My Books

“I actually could not put the book down. It is well written and kept my interest. I want more from this author.”
Reader review of Maximilian and Carlotta Are Dead on 
Afranor Books
All books available in paperback from Afranor Books on
See below on the right-hand side of this page for links to other sellers.

Monday, April 24, 2023

Indy Selling Success Story

Things to have come full circle in the book business—well, at least in my book business. When I published my first novel nearly nine years, I didn’t bother with a paperback version. I had bought into the hype and buzz that told us that print books were dead or dying and that the future was digital.

Then, after hearing from a surprising number of potential readers that they wouldn’t be reading Maximilian and Carlotta Are Dead until they could do so on paper, I corrected my course. Three months later the paperback version (with a new more printer-friendly cover) was released. Ever since, the digital and paper versions of my novels have been released simultaneously.

Despite the stubborn (determined?) paper readership out there, however, most of my sales were digital, specifically via Amazon Kindle. In the past year or two, though, that has changed. Maybe it had something to do with Covid or perhaps with the type of people who read fantasy books like The Curse of Septimus Bridge and Last of the Tuath Dé, but print books have been making up a larger share of purchases. As far as I can tell, print is definitely not dead.

In January I informed readers of this blog that I now have my own sales portal at for paperbacks. The beauty of that site is that it offers the same stay-at-home-and-have-it-delivered convenience of any other online seller, but it also offers readers the possibility of supporting authors they like or any of the hundreds and hundreds of independent brick-and-mortar book stores that have also signed up with them.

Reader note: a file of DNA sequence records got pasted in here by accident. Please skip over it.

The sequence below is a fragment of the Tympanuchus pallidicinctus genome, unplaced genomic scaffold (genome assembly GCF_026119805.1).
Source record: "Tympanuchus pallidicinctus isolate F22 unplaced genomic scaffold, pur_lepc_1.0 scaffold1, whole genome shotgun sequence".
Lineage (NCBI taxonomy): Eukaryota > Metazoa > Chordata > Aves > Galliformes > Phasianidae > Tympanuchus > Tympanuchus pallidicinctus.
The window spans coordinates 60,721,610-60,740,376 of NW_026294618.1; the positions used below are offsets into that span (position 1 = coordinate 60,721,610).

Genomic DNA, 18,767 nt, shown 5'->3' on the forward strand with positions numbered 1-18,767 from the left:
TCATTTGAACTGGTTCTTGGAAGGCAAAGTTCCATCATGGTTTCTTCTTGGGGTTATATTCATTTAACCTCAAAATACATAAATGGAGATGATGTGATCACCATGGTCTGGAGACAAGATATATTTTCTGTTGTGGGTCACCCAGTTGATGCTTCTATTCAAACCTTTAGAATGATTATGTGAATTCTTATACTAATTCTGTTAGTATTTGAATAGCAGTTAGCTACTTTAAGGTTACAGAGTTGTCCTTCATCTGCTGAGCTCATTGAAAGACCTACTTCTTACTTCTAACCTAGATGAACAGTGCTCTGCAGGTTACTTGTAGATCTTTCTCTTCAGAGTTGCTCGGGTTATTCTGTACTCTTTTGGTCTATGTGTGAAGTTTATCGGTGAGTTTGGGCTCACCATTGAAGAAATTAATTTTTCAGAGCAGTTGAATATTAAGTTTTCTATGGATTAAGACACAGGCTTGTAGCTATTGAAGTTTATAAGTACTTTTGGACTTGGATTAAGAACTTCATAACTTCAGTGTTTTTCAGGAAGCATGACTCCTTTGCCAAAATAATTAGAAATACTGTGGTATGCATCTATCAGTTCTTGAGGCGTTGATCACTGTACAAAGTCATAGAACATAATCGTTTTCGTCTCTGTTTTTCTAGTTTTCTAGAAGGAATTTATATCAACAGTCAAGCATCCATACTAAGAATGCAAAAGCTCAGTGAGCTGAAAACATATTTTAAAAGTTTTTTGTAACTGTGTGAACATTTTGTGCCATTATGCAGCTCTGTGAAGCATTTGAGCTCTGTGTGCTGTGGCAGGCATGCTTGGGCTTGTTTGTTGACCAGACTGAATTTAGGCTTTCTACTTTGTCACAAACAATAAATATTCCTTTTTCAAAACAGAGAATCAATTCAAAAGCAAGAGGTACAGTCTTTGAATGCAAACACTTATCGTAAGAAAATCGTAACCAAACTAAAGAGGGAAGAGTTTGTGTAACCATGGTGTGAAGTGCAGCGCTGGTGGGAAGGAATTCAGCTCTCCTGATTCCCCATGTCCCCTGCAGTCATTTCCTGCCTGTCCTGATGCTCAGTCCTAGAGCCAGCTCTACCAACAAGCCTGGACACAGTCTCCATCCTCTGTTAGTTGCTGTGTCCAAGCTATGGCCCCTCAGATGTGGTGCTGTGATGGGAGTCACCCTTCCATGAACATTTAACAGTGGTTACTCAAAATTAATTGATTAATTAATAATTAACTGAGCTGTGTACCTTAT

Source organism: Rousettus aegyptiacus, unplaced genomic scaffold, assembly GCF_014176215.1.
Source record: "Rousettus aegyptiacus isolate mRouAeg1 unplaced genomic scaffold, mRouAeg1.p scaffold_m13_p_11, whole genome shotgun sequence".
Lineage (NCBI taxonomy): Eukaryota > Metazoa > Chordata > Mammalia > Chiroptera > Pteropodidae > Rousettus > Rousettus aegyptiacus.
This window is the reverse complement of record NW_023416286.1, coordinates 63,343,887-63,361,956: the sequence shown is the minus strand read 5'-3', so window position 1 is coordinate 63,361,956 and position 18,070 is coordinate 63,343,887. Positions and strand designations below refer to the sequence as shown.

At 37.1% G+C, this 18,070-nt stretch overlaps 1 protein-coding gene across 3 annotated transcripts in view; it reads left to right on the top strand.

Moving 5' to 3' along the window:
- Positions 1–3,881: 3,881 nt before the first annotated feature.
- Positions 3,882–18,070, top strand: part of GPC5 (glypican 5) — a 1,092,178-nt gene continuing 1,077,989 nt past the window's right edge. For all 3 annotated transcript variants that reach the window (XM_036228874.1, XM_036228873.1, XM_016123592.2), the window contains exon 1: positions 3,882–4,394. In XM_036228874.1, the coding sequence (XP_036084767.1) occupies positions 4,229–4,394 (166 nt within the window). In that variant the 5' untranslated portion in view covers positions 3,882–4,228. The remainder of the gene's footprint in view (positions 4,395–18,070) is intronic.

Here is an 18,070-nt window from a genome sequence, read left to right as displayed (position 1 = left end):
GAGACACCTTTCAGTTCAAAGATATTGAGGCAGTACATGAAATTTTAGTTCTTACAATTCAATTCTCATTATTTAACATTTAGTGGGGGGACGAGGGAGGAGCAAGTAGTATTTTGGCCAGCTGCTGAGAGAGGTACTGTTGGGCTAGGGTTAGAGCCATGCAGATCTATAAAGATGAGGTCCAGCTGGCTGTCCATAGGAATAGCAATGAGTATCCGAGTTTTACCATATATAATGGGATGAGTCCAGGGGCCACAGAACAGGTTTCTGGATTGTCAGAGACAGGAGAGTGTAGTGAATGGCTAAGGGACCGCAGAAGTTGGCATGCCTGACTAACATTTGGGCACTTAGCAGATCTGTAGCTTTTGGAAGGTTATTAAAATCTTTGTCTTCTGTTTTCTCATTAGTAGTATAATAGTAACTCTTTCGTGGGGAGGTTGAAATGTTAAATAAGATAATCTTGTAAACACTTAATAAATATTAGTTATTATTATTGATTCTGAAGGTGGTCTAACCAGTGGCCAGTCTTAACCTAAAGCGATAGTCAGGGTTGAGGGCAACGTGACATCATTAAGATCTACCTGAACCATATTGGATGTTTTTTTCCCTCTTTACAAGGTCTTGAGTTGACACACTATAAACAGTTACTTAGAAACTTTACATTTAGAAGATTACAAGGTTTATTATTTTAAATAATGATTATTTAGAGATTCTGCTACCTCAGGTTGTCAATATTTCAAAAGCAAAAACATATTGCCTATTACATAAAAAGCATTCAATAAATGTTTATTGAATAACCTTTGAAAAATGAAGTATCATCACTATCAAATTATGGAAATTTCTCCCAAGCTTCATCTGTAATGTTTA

I have lately learned more about the history of and philosophy behind thanks to a great article by Kate Knibbs posted on Wired magazine’s website a couple of weeks ago. As chronicled in that piece, it was the brainstorm of Andy Hunter, who ran a midsize literary publisher called Catapult. The profile describes his sometimes difficult childhood and how the local library became a place of solace for him.

Hunter became obsessed by a random comment he heard over dinner from a board member of the American Booksellers Association: what if ecommerce was a boon for independent bookstores, instead of being their existential threat? That led him to propose converting the association’s IndieBound program, which promoted independent booksellers, into an alternative online bookseller.

The association wasn’t interested in that approach but offered Hunter support if he wanted to start his own online bookshop. The beauty of his concept was that neighborhood bookshops and authors can get money for selling books online with a minimum investment of time and effort, as takes care of inventory and shipping by partnering with wholesaler Ingram. I suppose another way to look at it is that is an online seller like any other except that it generously shares its profits with local bookstores and authors.

Hunter’s timing turned out to be fortuitous because of the pandemic, as loyal local bookshop customers couldn’t get to their favorite sellers in person. Even without an advertising budget, its growth has been spectacular. Knibbs’s article recounts small bookshop owners’ stories of the cash windfalls that bailed them out of disasters thanks to having opted into Bookshop’s earnings pool fueled by 10 percent of the operation’s sales.